Games of gain-ground are team sports which are played with a small ball or a balloon. They are often outdoors on a "ballodrome" but can also be played indoors.
Among these games, longue paume and real tennis are the most well-known because they are played with rackets. The rules change a little depending on the game but the basic rules remain identical from one game to the other.
Games of gain-ground are characterized in particular by the use of "chasses". Chasses indicate the limit between both teams or in real tennis a limit to score a point. Points are counted as in tennis: 15, 30, 40 and set.Handball International Championships
The Handball International Championships are yearly held competitions where many countries and regions play the handball sports derived from the Jeu de paume.
It is organized by the International Ball game Confederation, and there are three official varieties (International fronton, International game, and Llargues), but local modalities are also played.Handball International Championships, 2007
The 2007 edition of the Handball International Championships was the VII European Championship (in French Championnat d’Europe des Jeux de Paume), organized by the
International Ball game Confederation, and was held at the Belgian cities of Nivelles and Buizingen during September 21 and 23.
The playing countries were Belgium, France, Italy, Netherlands and the Valencian Pilota Squad representing Spain.
Each own has its local variety: Belgian Balle pelote, Dutch Frisian handball, French Longue paume, Italian Pallone, and Valencian pilota.
Belgian players are professionals of their sport. There are also professional Valencian pilotaris, but in Escala i corda and Raspall, not in Llargues.
The varieties of the Handball sports derived from the old Jeu de paume that were played were International fronton, International game and Llargues.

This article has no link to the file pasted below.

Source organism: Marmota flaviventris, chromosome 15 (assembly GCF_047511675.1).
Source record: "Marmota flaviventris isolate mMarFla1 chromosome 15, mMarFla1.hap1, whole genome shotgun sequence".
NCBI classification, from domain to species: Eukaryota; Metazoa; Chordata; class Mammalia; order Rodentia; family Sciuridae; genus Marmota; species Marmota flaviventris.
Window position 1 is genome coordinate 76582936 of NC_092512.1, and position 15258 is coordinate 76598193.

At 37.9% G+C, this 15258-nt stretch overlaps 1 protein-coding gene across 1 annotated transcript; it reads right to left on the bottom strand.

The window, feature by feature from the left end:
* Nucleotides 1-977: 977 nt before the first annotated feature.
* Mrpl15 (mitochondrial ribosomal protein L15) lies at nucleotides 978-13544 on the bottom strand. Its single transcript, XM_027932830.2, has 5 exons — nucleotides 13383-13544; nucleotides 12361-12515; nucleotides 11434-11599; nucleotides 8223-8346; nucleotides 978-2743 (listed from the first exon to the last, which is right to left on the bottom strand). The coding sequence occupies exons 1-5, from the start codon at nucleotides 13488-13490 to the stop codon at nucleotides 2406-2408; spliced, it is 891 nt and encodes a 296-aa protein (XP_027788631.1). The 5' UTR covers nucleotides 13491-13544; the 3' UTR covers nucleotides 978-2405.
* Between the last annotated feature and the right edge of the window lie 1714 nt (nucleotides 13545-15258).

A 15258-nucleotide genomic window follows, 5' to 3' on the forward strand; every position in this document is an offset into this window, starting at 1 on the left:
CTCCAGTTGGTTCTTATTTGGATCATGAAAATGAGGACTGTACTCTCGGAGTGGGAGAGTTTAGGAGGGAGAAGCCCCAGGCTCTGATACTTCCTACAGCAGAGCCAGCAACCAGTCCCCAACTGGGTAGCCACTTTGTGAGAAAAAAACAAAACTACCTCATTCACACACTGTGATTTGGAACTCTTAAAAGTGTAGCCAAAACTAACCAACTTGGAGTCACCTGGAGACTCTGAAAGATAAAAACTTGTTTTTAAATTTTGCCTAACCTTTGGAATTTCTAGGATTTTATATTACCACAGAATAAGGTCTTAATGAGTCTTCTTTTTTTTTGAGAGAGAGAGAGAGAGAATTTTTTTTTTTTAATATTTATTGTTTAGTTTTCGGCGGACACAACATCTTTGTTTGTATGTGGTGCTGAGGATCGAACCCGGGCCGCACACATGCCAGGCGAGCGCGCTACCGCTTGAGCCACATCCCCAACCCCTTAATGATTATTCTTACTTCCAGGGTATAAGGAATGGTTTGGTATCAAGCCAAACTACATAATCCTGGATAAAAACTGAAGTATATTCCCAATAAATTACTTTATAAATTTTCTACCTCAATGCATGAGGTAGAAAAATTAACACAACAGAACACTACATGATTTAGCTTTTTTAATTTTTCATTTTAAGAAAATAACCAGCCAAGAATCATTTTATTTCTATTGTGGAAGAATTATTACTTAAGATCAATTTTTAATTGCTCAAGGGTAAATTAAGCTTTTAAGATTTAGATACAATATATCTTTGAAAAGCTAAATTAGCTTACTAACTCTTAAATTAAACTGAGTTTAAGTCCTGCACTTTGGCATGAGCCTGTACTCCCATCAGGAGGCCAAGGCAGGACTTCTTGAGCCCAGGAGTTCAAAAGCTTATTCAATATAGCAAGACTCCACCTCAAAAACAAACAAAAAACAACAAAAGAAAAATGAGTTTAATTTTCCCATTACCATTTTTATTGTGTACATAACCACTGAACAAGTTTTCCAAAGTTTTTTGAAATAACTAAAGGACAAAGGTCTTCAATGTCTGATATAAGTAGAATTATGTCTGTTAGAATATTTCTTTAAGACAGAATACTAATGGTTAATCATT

The matches of International International fronton (1-walled) were played at the Turncentrum Start 65 of Buizingen, and the matches of International game and Llargues were played at the Parc de la Dodaine of Nivelles. Access to the matches was free.International Ball game Confederation
The International Ball game Confederation (also known as CIJB, in French Confederation Internationale du Jeu de Balle), founded on May 13, 1928, is the organization that manages the common activities of the many ball game deriving from the Jeu de paume.
Local federations that take part in the CIJB are: Argentina, Belgium, Colombia, Ecuador, France, Italy, Mexico, Netherlands, Spain, Uruguay. In 2010 England joined the CIJB.
Since every country has developed minor changes, the CIJB set up a variety called International game that shares all the common traits of the direct style (face to face) and another variety for the indirect style (International fronton). That's how every year the Handball International Championships are held: On even years, Europeans, and on odd years, World Championships. England recenetley won the last European championship in 2010.International game
The International game (Valencian: joc internacional, IPA: [ˈdʒɔk ˌinteɾnasi.oˈnal]) is a ball game modality that joins up many sports allegedly derived from the Jeu de paume. It's played in the Handball International Championships by teams from the Americas and Europe.Jeu de paume
Jeu de paume (UK: , French: [ʒø d(ə) pom]; originally spelled jeu de paulme; lit. "palm game"), nowadays known as real tennis, (US) court tennis or (in France) courte paume, is a ball-and-court game that originated in France. It was an indoor precursor of tennis played without racquets, though these were eventually introduced. It is a former Olympic sport, and has the oldest ongoing annual world championship in sport, first established over 250 years ago.Jeu de paume at the 1908 Summer Olympics